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How to extend Rivescript’s bot’s knowledge


I like the macro extension syntax. If I am writing a bot that answers questions I see how I can drill down to a specific question or answer and then delegate processing off to an external method call.

If I had information in some sort of db, what is the approach I could use to build new rules using that information? Say for example, asking ‘What is the capital city of…?

I could hand write rivescript for all the cases to answer this. What if I had a database table that contained a list of capital cities that I could access from the host language. How would I incorporate these external data sources into rivescript rules?

My goal would be to extend Rivescript with more and more domain information from a knowledge base to make it more and more capable of carrying on a discussion around certain topic areas.



  [ # 1 ]

One way would be to delegate the external code to handle all the replies:

what is the capital of *
- <
call>capital <star></call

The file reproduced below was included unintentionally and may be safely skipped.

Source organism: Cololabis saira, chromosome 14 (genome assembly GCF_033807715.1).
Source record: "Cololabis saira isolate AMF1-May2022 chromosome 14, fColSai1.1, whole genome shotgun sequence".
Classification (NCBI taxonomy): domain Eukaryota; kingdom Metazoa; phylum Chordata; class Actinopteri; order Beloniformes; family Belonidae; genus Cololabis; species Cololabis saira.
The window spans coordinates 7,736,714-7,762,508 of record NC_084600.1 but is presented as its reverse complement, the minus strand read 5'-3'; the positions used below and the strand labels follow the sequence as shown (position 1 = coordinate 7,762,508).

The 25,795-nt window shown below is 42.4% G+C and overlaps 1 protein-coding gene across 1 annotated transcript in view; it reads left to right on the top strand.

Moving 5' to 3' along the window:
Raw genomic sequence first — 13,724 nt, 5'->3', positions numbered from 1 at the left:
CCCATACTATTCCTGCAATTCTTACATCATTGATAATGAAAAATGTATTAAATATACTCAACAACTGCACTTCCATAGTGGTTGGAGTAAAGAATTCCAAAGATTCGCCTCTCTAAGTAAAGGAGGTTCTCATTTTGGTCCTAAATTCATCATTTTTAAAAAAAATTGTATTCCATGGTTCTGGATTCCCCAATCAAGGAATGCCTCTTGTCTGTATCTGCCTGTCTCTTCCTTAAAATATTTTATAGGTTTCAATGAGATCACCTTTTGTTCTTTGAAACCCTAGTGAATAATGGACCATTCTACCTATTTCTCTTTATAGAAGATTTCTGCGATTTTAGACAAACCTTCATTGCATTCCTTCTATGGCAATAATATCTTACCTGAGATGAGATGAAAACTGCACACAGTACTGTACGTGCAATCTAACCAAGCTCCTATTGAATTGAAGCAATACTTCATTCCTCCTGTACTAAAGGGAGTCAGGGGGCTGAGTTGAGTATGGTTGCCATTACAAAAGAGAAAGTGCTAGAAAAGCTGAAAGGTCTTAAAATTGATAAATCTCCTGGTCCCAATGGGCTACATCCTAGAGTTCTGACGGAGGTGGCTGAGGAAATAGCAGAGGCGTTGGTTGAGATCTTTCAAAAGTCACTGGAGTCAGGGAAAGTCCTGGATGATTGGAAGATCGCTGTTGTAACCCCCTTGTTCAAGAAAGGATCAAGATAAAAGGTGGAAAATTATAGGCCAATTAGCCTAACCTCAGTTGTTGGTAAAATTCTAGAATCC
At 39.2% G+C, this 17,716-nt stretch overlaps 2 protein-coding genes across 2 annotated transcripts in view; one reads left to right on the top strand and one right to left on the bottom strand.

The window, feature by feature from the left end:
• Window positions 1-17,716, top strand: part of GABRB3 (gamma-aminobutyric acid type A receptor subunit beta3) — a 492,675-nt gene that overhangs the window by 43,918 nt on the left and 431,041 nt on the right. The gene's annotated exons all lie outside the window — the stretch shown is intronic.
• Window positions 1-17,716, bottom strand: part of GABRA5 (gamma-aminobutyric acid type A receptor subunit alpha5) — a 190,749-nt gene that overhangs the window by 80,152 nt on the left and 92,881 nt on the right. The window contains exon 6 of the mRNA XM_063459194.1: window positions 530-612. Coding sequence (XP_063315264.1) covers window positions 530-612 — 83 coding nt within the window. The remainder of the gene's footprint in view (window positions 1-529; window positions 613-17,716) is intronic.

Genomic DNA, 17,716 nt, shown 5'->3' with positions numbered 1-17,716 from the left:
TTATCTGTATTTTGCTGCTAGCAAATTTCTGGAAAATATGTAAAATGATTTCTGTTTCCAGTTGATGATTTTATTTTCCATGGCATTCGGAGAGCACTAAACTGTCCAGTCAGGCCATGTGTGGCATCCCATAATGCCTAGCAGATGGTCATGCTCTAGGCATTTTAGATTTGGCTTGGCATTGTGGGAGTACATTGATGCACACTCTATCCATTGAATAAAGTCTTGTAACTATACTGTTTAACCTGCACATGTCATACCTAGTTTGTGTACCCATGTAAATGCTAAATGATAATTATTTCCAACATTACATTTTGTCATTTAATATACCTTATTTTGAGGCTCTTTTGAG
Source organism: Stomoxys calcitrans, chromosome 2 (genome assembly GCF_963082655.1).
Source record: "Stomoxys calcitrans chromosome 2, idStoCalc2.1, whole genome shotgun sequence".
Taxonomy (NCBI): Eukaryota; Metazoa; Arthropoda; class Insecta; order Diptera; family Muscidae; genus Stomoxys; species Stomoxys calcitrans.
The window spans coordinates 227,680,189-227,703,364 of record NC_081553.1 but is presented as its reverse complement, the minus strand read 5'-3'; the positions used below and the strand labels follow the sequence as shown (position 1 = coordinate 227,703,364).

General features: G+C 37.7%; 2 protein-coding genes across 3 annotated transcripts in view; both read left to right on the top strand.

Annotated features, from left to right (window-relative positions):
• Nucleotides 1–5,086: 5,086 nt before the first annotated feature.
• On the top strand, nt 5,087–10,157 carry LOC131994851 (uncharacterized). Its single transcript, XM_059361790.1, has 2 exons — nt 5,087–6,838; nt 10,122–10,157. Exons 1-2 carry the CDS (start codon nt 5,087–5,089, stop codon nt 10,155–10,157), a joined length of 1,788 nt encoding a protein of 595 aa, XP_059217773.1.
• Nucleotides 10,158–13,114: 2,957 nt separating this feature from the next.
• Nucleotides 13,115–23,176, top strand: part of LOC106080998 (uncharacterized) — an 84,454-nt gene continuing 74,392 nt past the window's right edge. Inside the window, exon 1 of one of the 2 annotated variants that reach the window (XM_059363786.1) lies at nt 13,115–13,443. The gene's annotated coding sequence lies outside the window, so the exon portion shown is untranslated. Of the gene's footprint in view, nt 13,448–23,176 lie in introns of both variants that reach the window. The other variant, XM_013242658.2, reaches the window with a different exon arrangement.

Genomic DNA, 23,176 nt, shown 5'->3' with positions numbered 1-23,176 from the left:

And then your macro would look up the answer. If the user said something completely invalid (“what is the capital of Mars?”), it could just return a whole response like “I don’t think that has a capital.”

Depending on how large the data set is, this would probably be the best way to do it so far. You could write a program to generate RiveScript code for you from a database, but the more triggers your RiveScript code has the slower the bot will be able to give a reply, as it has to scan through all the triggers until it finds a match. The speed difference is negligible for most bots, but becomes pretty apparent when you try to run a large bot like Alice in RiveScript ( ).

For example, I was playing with adding emoji support to one of my RiveScript bots, so I wanted to generate a substitution file in RiveScript to replace emoji unicode symbols with friendlier names (source). It was auto-generating the RiveScript file from a “database” of sorts (a large JSON file), but there was just so much data that it would slow down reply fetching by a good amount (several seconds). I ended up pruning the list of supported emojis down to just those that I think are more commonly used (emoticons and common symbols).

Soon I’ll start playing with some ideas to optimize RiveScript so it can handle larger sets of data without slowing down.

For auto-generating RiveScript source code, though, some implementations support methods to help with that. The JavaScript and Perl versions has functions like `deparse()` and `write()/stringify()`—if you give a data structure to `write()` that looks like the sort of data you got from `deparse()`, it can do all the heavy lifting of writing it as RiveScript code.


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